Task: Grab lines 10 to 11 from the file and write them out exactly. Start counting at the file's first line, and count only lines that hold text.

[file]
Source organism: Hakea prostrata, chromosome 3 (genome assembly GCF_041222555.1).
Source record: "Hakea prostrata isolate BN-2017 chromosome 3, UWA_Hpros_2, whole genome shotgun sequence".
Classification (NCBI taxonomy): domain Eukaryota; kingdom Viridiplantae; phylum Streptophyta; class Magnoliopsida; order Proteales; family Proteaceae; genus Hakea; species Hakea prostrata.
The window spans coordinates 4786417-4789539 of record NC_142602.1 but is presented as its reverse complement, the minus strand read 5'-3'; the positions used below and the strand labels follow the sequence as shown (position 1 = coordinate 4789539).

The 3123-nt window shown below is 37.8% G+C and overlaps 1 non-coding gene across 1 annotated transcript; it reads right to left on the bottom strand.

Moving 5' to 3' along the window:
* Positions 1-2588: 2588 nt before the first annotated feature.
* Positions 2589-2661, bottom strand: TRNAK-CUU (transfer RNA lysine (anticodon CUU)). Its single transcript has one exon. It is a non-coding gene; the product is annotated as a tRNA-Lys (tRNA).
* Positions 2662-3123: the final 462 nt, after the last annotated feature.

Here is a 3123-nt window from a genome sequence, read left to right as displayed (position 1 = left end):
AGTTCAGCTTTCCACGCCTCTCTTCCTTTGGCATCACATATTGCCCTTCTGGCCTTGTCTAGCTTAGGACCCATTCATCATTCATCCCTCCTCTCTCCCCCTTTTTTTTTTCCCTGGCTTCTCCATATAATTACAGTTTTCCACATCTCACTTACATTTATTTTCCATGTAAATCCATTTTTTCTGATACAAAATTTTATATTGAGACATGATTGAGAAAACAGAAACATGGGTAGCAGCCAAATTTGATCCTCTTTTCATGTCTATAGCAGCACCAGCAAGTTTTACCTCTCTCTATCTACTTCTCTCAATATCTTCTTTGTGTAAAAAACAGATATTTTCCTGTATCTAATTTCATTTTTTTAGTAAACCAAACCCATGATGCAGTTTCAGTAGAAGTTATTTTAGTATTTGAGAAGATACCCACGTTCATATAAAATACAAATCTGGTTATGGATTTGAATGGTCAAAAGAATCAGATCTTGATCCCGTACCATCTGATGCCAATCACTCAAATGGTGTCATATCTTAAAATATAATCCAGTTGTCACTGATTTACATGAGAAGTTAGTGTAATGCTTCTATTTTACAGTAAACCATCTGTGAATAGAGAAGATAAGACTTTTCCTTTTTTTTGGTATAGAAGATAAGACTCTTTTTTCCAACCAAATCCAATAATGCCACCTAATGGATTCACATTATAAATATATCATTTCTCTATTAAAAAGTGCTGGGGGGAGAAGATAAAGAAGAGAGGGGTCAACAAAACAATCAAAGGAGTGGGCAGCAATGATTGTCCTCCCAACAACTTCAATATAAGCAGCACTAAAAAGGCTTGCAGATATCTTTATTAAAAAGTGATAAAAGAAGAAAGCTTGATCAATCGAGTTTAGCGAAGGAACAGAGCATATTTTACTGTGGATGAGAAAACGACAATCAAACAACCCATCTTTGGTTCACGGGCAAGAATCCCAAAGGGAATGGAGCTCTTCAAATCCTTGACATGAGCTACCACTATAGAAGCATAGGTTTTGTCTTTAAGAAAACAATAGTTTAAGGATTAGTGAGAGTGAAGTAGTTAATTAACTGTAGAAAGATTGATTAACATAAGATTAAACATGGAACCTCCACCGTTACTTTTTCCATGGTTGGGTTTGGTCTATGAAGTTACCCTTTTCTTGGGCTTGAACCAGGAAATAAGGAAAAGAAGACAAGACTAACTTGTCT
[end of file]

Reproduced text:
Here is a 3123-nt window from a genome sequence, read left to right as displayed (position 1 = left end):
AGTTCAGCTTTCCACGCCTCTCTTCCTTTGGCATCACATATTGCCCTTCTGGCCTTGTCTAGCTTAGGACCCATTCATCATTCATCCCTCCTCTCTCCCCCTTTTTTTTTTCCCTGGCTTCTCCATATAATTACAGTTTTCCACATCTCACTTACATTTATTTTCCATGTAAATCCATTTTTTCTGATACAAAATTTTATATTGAGACATGATTGAGAAAACAGAAACATGGGTAGCAGCCAAATTTGATCCTCTTTTCATGTCTATAGCAGCACCAGCAAGTTTTACCTCTCTCTATCTACTTCTCTCAATATCTTCTTTGTGTAAAAAACAGATATTTTCCTGTATCTAATTTCATTTTTTTAGTAAACCAAACCCATGATGCAGTTTCAGTAGAAGTTATTTTAGTATTTGAGAAGATACCCACGTTCATATAAAATACAAATCTGGTTATGGATTTGAATGGTCAAAAGAATCAGATCTTGATCCCGTACCATCTGATGCCAATCACTCAAATGGTGTCATATCTTAAAATATAATCCAGTTGTCACTGATTTACATGAGAAGTTAGTGTAATGCTTCTATTTTACAGTAAACCATCTGTGAATAGAGAAGATAAGACTTTTCCTTTTTTTTGGTATAGAAGATAAGACTCTTTTTTCCAACCAAATCCAATAATGCCACCTAATGGATTCACATTATAAATATATCATTTCTCTATTAAAAAGTGCTGGGGGGAGAAGATAAAGAAGAGAGGGGTCAACAAAACAATCAAAGGAGTGGGCAGCAATGATTGTCCTCCCAACAACTTCAATATAAGCAGCACTAAAAAGGCTTGCAGATATCTTTATTAAAAAGTGATAAAAGAAGAAAGCTTGATCAATCGAGTTTAGCGAAGGAACAGAGCATATTTTACTGTGGATGAGAAAACGACAATCAAACAACCCATCTTTGGTTCACGGGCAAGAATCCCAAAGGGAATGGAGCTCTTCAAATCCTTGACATGAGCTACCACTATAGAAGCATAGGTTTTGTCTTTAAGAAAACAATAGTTTAAGGATTAGTGAGAGTGAAGTAGTTAATTAACTGTAGAAAGATTGATTAACATAAGATTAAACATGGAACCTCCACCGTTACTTTTTCCATGGTTGGGTTTGGTCTATGAAGTTACCCTTTTCTTGGGCTTGAACCAGGAAATAAGGAAAAGAAGACAAGACTAACTTGTCT